Outside, as we're leaving, I see a small sign for William Kentridge, Goodman Gallery. There's a sculpture and pathways through cut grass. It's intriquing and beautiful after the museum and feels like a great relief to be in this natural space.
As we leave a woman's collecting leaves from a tree for her knees.
We drive to the theatre in Soweto to see if there's anything on. It's dead. We go to a restaurant in Vilakazi Street. The past is ever present. It runs alongside the car and squats in the boot, on the roof, hangs onto the door handles.
|Kendell Geers, Songs of Innocence and Experience|
at the Goodman Gallery
Wednesday 25 July 2012
Heading towards Rosebank, through Yeoville, R shows us where he was nearly shot by police. We were meeting Duncan at 11 so ended up getting a minicab with cracked windscreen, seatbelts that didn't work, a taped together taxi sign that rested on the roof. Illegal as you can get. At the Goodman Gallery, "Songs of Innocence and Experience" by Kendell Geers - a barbed wire/razor wire bed, hands grasping skulls, transparent police batons arranged in a heart shape on the wall and a massive lorry tyre painted with lines by William Blake.
Then Circa on Jellicoe just up the road, to an exhibition by Wilma Cruise, the Alice Diaries - clay sculptures of animals but not really animals because they had almost human expressions, a room full of babies in clay and outside there was the most amazing terrace with a view of the city.
Finally, the Everard Read Gallery's stunning collection of SA art, which should have been in the main city art gallery. But this is private.
And then the walk home....through suburbs with flats named St Johns Wood, office blocks, walls, razor wire and lush gardens with gardeners. The traffic pollution is overwhelming, suffocating.
Eventually, with a short taxi ride, we arrive back in Yeoville and Rocky Street, notorious haunt of criminals and drug dealers - according to Risenga. We stop at the wonderful fruit and veg market and the avocados we buy are the best I've had in a long time.
We are walking back towards the house when we reach some old thirties buildings, a shouting match outside a hairdressers, and two guys appear smelling of ganja. I'm about to take a photo of the flats and one starts pissing against a tree. Risenga says something to them and we have to divert. Later he says he saw a gun.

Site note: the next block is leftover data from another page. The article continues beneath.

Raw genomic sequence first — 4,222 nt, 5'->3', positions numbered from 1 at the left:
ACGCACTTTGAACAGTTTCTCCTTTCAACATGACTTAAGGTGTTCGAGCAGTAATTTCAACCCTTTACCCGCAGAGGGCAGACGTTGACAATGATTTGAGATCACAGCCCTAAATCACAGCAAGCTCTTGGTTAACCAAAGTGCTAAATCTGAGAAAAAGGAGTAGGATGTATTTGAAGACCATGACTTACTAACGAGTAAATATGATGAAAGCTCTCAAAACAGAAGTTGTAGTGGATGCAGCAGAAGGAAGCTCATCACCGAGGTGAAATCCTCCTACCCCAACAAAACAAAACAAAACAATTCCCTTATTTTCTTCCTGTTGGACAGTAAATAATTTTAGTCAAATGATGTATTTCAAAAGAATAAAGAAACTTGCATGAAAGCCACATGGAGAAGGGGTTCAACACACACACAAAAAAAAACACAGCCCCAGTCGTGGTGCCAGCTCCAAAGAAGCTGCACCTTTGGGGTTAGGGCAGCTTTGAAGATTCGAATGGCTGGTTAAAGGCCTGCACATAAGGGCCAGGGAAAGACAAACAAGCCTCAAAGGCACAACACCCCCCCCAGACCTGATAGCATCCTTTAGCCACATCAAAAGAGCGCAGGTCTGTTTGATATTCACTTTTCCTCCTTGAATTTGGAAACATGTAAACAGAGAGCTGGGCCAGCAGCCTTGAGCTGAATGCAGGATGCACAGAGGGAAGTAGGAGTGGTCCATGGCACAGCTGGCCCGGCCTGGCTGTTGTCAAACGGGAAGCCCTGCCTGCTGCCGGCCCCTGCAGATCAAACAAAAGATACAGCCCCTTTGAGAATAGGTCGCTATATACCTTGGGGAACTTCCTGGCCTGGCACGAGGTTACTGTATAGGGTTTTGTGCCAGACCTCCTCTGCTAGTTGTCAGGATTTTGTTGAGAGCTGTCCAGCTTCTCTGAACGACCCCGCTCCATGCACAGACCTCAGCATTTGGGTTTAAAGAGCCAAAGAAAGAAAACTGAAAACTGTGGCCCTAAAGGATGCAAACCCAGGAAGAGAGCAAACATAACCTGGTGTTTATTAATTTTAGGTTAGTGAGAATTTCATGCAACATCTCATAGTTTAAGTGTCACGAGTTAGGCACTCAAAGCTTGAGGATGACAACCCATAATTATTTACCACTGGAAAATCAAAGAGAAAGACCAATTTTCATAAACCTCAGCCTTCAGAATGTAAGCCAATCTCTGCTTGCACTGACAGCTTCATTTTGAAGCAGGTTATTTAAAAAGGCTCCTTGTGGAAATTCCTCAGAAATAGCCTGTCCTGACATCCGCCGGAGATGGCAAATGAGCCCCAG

So we skirt the Yeoville reservoir and hilltop water tower around another bare patch on the hill where a ZCC church meeting is taking place among the rubbish and loiterers. We pass a row of garages where R asks directions and is told not to go over the hill or we'll be mugged. We cut down again on a dirty and run down stretch of road and we're in Hillbrow near the Telecom tower, apparently one of the most dangerous places in Johannesburg, a 'no-go' area.
Perhaps people are just so amazed to see us, a white woman, a black man and a mixed race young woman. Afterwards we laugh about being a walking curiosity.
|A view of the city of Johannesburg|
at dusk, from Kensington
But the grime and rubbish is Orwellian. It is nothing to see rats jump out of the shrubbery, dead rats by the side of the road. You can walk from white walled galleries to streets that seem to have been created out of torn plastic, shoe soles and rags.
Tonight we meet Terry, R's neighbour, who's involved in a paraolympics sports club. We watch some of the match between the South African and Columbian Olympic basketball teams. There's a warm fire in the clubhouse.
|Wilma Cruise, The Alice Diaries, Circa on Jellicoe|
Thursday 26 July
Giya goes to Orange Farm to stay overnight with her grandma. We drive out on the motorway. A lot has changed. There are vast stretches of low one bedroomed brick houses that were built to replace acres of zozos on the plains around Johannesburg.